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Collegium: Transparency test for Supreme Court

Bench of Justices MR Shah and CT Ravi Kumar admitted the appeal moved by RTI activist Anjali Bhardwaj against Delhi High Court’s dismissal of her petition
Ranjan Gogoi
Ranjan Gogoi
File Photo

R. Balaji   |   New Delhi   |   Published 03.12.22, 04:04 AM

The Supreme Court on Friday reserved its verdict on an RTI plea relating to the collegium’s purported and unexplained change of heart on elevating two high court chief justices to the apex court four years ago.

The matter could become a test case for the top court with the petitioner’s advocate repeatedly invoking its own past verdicts in favour of transparency in similar instances.

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The bench of Justices M.R. Shah and C.T. Ravi Kumar admitted the appeal moved by RTI activist Anjali Bhardwaj against Delhi High Court’s dismissal of her petition, which had sought copies of the agenda, decisions and resolution of a Supreme Court collegium meeting of December 12, 2018.

That collegium meeting had tentatively decided to elevate then Delhi High Court Chief Justice Rajendra Menon and then Rajasthan High Court Chief Justice Pradeep Nandarajog to the Supreme Court, multiple sources have suggested.

However, the resolution put up on the apex court website after the meeting said that no final decision was taken by the collegium, made up of then Chief Justice Ranjan Gogoi and Justices Madan B. Lokur, A.K. Sikri, S.A. Bobde and N.V. Ramana (all retired now).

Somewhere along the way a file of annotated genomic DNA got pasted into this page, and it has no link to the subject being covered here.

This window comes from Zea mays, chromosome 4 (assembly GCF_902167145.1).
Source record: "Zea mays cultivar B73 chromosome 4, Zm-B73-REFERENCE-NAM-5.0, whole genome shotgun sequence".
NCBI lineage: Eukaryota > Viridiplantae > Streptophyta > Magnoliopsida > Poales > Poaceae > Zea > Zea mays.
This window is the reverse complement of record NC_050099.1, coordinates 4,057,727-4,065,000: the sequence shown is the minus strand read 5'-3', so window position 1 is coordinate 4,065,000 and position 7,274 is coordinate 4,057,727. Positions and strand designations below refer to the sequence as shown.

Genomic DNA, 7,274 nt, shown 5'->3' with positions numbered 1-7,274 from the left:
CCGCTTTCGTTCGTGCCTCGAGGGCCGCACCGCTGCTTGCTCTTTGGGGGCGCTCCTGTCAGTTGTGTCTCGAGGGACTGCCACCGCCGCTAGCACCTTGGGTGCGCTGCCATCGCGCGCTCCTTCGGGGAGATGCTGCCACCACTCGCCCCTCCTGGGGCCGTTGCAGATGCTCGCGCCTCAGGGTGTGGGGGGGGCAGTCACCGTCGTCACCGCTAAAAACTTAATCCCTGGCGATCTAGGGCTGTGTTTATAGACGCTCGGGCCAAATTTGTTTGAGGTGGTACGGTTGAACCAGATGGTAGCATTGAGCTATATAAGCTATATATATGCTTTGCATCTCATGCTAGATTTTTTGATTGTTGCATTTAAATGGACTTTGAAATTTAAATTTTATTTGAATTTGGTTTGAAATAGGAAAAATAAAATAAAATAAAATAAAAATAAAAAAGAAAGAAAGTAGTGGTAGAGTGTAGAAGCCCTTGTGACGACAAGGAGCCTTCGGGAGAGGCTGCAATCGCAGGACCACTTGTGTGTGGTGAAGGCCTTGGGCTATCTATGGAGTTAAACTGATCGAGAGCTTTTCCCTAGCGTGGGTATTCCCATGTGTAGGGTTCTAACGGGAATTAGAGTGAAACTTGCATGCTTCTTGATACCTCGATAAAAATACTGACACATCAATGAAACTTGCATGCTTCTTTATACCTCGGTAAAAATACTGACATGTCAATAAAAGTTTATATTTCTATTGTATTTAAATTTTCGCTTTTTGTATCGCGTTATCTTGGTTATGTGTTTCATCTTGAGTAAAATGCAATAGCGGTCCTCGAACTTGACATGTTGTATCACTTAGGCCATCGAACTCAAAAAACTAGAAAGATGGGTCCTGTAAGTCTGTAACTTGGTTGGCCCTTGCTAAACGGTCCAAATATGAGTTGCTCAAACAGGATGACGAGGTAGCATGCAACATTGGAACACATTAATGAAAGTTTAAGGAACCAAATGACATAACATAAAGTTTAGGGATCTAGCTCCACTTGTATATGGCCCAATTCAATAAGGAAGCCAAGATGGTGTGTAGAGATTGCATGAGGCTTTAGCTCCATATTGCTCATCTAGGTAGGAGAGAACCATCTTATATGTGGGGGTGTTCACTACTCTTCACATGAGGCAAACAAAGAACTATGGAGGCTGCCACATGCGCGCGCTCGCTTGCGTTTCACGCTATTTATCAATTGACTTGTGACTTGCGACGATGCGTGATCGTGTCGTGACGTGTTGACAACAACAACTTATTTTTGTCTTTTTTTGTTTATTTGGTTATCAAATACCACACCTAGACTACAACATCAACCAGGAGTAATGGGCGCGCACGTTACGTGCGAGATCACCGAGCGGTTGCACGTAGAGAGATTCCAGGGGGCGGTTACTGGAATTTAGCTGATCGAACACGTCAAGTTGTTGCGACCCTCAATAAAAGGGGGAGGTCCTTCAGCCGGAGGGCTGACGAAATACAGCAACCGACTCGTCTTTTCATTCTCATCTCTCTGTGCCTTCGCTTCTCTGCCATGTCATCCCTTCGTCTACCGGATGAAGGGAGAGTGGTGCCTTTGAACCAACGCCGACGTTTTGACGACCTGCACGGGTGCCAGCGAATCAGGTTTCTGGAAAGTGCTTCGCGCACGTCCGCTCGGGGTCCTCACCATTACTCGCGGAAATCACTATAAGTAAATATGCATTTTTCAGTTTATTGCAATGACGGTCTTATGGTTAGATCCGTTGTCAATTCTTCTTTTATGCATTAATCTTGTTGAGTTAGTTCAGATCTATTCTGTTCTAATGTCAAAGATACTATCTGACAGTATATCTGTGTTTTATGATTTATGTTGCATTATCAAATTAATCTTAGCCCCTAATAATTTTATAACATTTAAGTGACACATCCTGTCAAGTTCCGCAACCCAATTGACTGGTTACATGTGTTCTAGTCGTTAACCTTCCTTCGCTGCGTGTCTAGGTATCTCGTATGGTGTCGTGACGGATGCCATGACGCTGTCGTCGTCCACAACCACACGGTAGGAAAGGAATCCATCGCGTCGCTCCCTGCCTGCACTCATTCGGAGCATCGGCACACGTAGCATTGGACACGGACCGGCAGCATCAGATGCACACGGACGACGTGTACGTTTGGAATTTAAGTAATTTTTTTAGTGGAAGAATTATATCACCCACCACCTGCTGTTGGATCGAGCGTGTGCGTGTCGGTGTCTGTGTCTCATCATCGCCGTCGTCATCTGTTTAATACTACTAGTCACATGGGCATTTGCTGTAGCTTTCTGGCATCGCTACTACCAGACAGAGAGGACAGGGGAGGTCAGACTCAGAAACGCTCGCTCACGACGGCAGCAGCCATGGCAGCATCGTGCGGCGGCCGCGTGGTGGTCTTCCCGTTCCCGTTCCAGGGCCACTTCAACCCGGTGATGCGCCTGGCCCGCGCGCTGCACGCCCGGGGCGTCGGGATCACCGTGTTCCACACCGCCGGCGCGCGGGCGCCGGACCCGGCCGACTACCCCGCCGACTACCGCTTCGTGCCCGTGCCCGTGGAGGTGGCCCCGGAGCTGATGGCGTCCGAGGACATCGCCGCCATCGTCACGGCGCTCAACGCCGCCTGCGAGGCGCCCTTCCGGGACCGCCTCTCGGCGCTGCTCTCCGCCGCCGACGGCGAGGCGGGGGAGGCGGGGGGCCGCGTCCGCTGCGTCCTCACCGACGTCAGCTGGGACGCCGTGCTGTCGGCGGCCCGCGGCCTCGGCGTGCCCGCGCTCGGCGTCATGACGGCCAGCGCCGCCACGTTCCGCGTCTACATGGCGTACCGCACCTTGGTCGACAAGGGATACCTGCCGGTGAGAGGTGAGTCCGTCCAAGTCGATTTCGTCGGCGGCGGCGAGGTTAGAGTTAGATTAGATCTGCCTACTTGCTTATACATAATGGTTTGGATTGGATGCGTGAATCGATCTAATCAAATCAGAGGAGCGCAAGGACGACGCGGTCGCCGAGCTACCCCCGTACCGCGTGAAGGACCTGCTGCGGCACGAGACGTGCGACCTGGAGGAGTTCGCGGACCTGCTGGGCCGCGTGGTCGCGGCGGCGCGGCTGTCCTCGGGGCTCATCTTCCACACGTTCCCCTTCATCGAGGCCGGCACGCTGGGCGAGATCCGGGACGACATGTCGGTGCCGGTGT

Justice Lokur retired during the 2018 Christmas vacation, and the collegium was reconstituted with Justice Arun Mishra replacing him. On January 10, 2019, the collegium decided to elevate the then Delhi High Court judge, Justice Sanjiv Khanna, and then Karnataka High Court Chief Justice Dinesh Maheshwari to the Supreme Court. The Centre cleared the appointments in just six days, on January 16, 2019.

The January 10 resolution recorded that certain “decisions” had been taken at the previous meeting of December 12.

“The then collegium on 12th December, 2018 took certain decisions. However, the required consultation could not be undertaken and completed as the winter vacation of the court intervened,” it said.

“By the time the court reopened: the composition of the collegium underwent a change. After extensive deliberations on 5th/ 6th January, 2019, the newly collegium deemed it appropriate to have a fresh look at the matter and also to consider the proposals in the light of the additional material that became available.”

Both Justice Nandarajog and Justice Menon are now retired.

The January 10 recommendations faced criticism from the legal fraternity since 32 judges senior to Justice Khanna had been overlooked for elevation. (Seniority is not the sole criterion for elevation, though, with competence also counting.)